AAA Four Diamond Hotel in Downtown Chattanooga
Lookout Mountain, a forested summit to the south of downtown Chattanooga, is one of the city’s most popular outdoor attractions. Its rocky knolls are crisscrossed with more than 30 miles of hiking trails, but the best way to get to the top is on the Incline Railway, a trolley-style tram that travels up and down the mountain at a near-vertical incline. You can also travel deep into Lookout Mountain on a tour of Ruby Falls, an underground waterfall that cascades through one of the country’s deepest cave systems. It’s easy to get here from The Chattanoogan—the AAA Four Diamond hotel is just 15 minutes away, in the heart of downtown Chattanooga. Winter temperatures often rise into the 50s and 60s during the day, so you can explore the mountain all year long.
To fuel up after a day of sightseeing, head to Broad Street Grille, one of The Chattanoogan’s onsite restaurants. Executive chef Matt Pinner prepares bison meatloaf, pan-roasted fish, and other seasonal southern specialties using locally sourced produce and meats. Alternatively, unwind with a pint of beer from the Chattanooga Brewing Co. at The Foundry, an upscale lounge that hosts live music on Friday and Saturday nights.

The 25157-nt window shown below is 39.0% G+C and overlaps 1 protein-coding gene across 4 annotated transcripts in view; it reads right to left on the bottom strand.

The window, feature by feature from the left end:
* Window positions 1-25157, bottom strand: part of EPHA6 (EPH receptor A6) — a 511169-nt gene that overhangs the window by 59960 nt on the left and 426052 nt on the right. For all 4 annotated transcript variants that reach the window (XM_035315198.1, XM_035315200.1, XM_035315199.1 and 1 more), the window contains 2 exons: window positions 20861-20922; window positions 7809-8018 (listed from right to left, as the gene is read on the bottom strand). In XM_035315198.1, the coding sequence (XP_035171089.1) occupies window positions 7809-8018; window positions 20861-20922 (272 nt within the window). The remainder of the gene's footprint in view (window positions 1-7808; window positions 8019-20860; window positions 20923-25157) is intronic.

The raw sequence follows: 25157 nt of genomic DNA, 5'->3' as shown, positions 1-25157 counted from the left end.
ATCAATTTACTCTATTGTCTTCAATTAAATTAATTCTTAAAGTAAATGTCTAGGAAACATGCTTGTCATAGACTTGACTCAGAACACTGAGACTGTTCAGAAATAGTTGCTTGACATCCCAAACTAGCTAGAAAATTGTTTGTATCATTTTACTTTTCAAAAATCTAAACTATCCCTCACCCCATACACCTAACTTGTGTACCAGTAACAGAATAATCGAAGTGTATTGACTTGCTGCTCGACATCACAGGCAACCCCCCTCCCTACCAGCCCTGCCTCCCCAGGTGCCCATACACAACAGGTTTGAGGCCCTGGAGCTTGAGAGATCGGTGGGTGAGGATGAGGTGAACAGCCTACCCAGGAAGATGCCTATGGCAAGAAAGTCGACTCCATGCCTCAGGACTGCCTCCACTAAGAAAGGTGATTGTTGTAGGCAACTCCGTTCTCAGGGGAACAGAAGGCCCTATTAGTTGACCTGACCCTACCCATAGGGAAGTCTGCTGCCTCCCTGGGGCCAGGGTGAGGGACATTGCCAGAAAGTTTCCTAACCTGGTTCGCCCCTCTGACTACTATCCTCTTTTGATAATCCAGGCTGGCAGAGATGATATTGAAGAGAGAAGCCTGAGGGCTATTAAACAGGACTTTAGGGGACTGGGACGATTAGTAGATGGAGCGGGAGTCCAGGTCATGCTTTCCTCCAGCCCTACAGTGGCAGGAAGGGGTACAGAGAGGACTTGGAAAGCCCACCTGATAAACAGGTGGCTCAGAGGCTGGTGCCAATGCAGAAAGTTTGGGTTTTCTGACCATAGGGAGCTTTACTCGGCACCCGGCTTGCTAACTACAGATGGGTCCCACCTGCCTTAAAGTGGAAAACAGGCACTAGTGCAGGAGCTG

The Chattanoogan Spa is located on the second floor of the hotel. Many of the treatments here are inspired by Lookout Mountain, including a mountain-mud body mask and a Ruby Falls hydrating body treatment infused with local passionflower.
Chattanooga, Tennessee: Museums and Parks Along the Riverfront
Chattanooga, which sits right along the Tennessee-Georgia border, was a major railroad hub in the late 19th century, inspiring the song "Chattanooga Choo Choo." Today, the city has scrubbed away its industrial-era grime and adopted greener practices, including an electric shuttle that runs through downtown and lots of public parks. These include Coolidge Park, a downtown hangout along the river where kids can hop on a century-old carousel and enjoy acres of open green space.
Chattanooga is also home to the Walnut Street Bridge, one of the world’s longest pedestrian bridges. The bridge’s wrought-iron trusses stretch across the Tennessee River, which bisects the city’s downtown. From here, you can take a scenic stroll toward other downtown attractions such as the Tennessee Aquarium and the Hunter Museum of American Art.
The city, which the New York Times named one of the top 45 places to visit in 2012, has seen a resurgence of arts and culture in recent years. Chattanooga now hosts a number of art and music festivals each year and encompasses several up-and-coming art districts lined with independent boutiques and galleries.